How Hitler Rose to Power

The Weimar Republic
The German government
between WWI & WWII


Before the Reichstag Fire (1933), modern German politics consisted of many different parties.
The following 7 German parties had the greatest support:

• Political Left: Communist Party (K), Social Democrats (SPD) 

• Political Center: Democrats (DDP), Catholic Center (Z), People's Party (DVP)

• Political Right: Nationalist Party (DNVP), National Socialist German Workers Party (“Nazis”)

Because of the many parliamentary parties of Weimar Germany, each party could afford to represent an ever-narrowing vision for the country. On the outer fringes of the Left and Right, the Communists and the Nazis both claimed that the German Weimar government simply should not exist. And as far as German Jews, the Communists wanted Jews to forget they were Jewish — while the Nazis wanted to forget that there were Jews.



On the Left, the Social Democrats were largely blue-collar union workers, with some white-collar workers and intellectuals. It was majority Protestant, and the most popular party from 1919-1932. The SPD fought for the Weimar Republic and was staunchly against antisemitism.


On the Right, the Nationalists were also majority Protestant but were led by conservative, wealthy business owners. The wealthy feared a Communist takeover and forged a populist movement (völkisch) that appealed to retailers and farmers. The DNVP blamed their financial woes on liberal politics and Eastern Jewish immigration.



The German Center was made up of the Center-Left (DDP), the Catholic Center (Z), and and the Center-Right (DVP).  The Center-Left DDP stressed a moderate liberalism — the sociologist Max Weber was one of their leaders. The Catholic Center drew from a variety of positions, so long as Catholic interests (who were a German minority) were upheld. Lastly the DVP was less extreme and antisemitic than the Nationalists and sought to forge conservative values in a stong German Republic.

Adolf Hitler-1933


The Far-Right NSDAP (“Nazis”) was founded in 1919, attracting young men and veterans who had trouble finding work and integrating into modern German life after WWI. In 1923, Adolf Hitler led the Nazis in an attempt to violently overthrow the German Weimar government. After their coup failed, the Nazis started seeking votes. But their core ideology (found in Hitler's 1925 autobiography "Mein Kampf") remained the same: the claim that liberalism, immigration, and Jewish minorities were damaging German greatness.

At first, the Center-Right (DVP) and Right Wing (DNVP) opposed Hitler. After all, he tried to overthrow their government! But his increasing popularity caused more and more acceptance of Hitler and his politics among German conservatives. By 1932, the Catholic Center was the last moderate force to oppose Hitler — while the Democrats, Social Democrats, and Communists continued to fight him from the Left.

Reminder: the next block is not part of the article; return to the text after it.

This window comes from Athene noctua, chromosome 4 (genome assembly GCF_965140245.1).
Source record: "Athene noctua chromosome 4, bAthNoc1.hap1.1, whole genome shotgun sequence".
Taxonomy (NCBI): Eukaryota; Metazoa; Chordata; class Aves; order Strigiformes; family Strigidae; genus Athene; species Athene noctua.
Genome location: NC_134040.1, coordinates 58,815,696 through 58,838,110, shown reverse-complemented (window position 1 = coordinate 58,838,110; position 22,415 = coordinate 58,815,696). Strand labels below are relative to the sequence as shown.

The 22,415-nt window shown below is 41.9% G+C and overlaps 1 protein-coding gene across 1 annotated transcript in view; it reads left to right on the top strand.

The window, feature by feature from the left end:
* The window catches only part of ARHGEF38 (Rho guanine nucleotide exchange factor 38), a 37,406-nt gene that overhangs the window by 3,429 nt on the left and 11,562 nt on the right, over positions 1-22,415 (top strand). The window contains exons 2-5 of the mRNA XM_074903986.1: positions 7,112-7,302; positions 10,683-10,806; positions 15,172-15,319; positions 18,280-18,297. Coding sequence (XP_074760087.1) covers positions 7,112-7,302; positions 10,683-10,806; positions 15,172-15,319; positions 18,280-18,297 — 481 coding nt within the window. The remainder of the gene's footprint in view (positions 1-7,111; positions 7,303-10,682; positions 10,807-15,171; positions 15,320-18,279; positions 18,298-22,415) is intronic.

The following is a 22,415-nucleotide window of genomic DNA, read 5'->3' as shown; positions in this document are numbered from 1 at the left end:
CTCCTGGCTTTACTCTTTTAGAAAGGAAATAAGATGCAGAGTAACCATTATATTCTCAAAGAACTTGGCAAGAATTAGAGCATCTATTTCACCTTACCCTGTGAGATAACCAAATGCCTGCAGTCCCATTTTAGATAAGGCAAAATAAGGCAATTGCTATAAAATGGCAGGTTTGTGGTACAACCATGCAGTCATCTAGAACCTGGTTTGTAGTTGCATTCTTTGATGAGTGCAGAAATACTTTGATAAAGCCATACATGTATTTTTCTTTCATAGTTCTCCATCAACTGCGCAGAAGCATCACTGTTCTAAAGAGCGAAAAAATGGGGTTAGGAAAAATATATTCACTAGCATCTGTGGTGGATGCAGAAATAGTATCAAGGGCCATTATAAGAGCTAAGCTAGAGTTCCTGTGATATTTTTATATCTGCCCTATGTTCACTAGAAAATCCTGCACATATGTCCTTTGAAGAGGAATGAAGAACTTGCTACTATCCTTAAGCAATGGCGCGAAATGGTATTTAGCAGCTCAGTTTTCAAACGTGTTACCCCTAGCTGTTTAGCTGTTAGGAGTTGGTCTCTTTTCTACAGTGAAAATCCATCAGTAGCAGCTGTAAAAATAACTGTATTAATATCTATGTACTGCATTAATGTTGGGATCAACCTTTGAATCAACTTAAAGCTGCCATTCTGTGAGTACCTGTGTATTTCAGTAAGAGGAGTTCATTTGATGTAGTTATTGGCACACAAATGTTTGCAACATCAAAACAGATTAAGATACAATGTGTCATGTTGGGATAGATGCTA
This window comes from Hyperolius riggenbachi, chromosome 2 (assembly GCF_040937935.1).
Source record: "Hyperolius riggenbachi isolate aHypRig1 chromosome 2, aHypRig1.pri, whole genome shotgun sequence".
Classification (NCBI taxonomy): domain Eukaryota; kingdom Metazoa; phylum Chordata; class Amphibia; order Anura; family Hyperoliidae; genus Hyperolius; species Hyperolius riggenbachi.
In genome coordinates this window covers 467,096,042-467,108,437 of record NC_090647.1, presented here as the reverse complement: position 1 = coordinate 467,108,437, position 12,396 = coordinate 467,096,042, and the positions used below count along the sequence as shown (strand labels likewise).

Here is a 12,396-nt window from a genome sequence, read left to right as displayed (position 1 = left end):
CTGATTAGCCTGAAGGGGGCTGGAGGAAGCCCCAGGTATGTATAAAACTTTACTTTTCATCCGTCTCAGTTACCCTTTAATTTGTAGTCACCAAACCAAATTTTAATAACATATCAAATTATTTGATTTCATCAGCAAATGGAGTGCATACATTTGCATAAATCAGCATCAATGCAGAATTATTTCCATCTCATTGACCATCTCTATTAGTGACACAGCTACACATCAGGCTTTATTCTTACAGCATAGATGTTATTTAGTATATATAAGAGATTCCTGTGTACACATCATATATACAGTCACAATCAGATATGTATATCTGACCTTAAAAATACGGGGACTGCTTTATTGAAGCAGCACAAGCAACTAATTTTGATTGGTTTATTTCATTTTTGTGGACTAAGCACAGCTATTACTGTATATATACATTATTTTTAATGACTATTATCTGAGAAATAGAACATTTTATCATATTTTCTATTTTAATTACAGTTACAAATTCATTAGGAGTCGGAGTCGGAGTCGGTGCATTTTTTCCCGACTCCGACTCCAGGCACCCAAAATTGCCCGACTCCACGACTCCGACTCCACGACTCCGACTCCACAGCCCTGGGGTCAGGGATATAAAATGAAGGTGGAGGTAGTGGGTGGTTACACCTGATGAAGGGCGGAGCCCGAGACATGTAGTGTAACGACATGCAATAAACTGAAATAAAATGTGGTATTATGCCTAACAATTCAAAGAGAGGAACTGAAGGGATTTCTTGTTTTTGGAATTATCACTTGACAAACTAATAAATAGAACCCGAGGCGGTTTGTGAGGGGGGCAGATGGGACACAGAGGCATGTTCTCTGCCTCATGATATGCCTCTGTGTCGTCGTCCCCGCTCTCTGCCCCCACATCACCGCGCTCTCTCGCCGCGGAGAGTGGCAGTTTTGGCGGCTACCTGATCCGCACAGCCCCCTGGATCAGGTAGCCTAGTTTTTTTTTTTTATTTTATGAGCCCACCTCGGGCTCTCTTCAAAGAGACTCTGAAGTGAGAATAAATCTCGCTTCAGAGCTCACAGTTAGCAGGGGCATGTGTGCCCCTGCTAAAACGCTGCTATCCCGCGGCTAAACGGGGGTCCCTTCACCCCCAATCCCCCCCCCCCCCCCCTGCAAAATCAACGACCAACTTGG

Chancellor (Bundeskanzler) is the German way of saying Prime Minister. The Chancellor was appointed (not elected) by the German President to be in charge of the upper house of Parliament (der Reichstag). In the U.S., this position is somewhat similar to the Vice President, chosen by the President and placed in charge of the Senate.

In 1932, the right-leaning war hero Paul von Hindenburg (pictured) ran against Hitler and was re-elected President of Germany. He was 84. The Conservative establishment (DNVP & DVP) didn't like Hitler personally. They found him vulgar, his book far-fetched, and his theatrics silly. But they recognized his populist hold over Germany, and that had value in their struggle against the Communists (now 17% of Germans). So, in an effort to consolidate the German Right Wing, Hindenburg appointed Hitler Chancellor.



Just a month after Hitler was made Chancellor, the Reichstag building (the very institution Hitler was now in charge of) was set on fire. This had once been where the various political parties came to meet and discuss German politics. A Communist was arrested for the fire. Newly-appointed Chancellor Hitler convinced President Hindenburg that there was a larger conspiracy to overthrow the government led by the Communists. As such, a decree was passed that ended the freedoms of the press, assembly, and expression, suspended habeas corpus, and authorized the government to collect data from personal mail and telephone calls. These powers were used by the Nazi Party to effectively end the Communist Party.


A month after the Reichstag Fire, there would be a vote to enable Chancellor Hitler to make laws without the Reichstag — without needing the support of the German Left Wing parties. The Nazi Party could then rule Germany unopposed. Such an Act, according to the Weimar Constitution, required a 2/3rds majority of the Reichstag — more numbers than the Right Wing had (Nazis, DNVP, & DVP).

From the Left, the German Communists were gone. And the Social Democrats were too numerous (SPD). The Democrat Party (DDP) was more or less defunct. So it was the Catholic Center Party that was the swing vote. Hitler negotiated with the Catholic Center leader, a priest named Ludwig Kaas, for the Catholic vote. The Catholics were promised their religious freedom under Hitler, and the Nazis were promised the Catholic vote. On 24 March 1933 the Enabling Act was voted on. Every major political party in Germany voted for it (83%), except for the Social Democrats. Soon after, all political parties in Germany were outlawed — except for the Nazi Party.


For a year and a half, Hitler enjoyed undisputed legislative control as President Hindenburg's Chancellor. Then, when Hindenburg died in office, rather than hold another vote, Chancellor Hitler simply merged the positions of "Chancellor" and "President" into one title, "Führer." From that day until his suicide at the end the war in 1945, Adolf Hitler was Führer of Germany.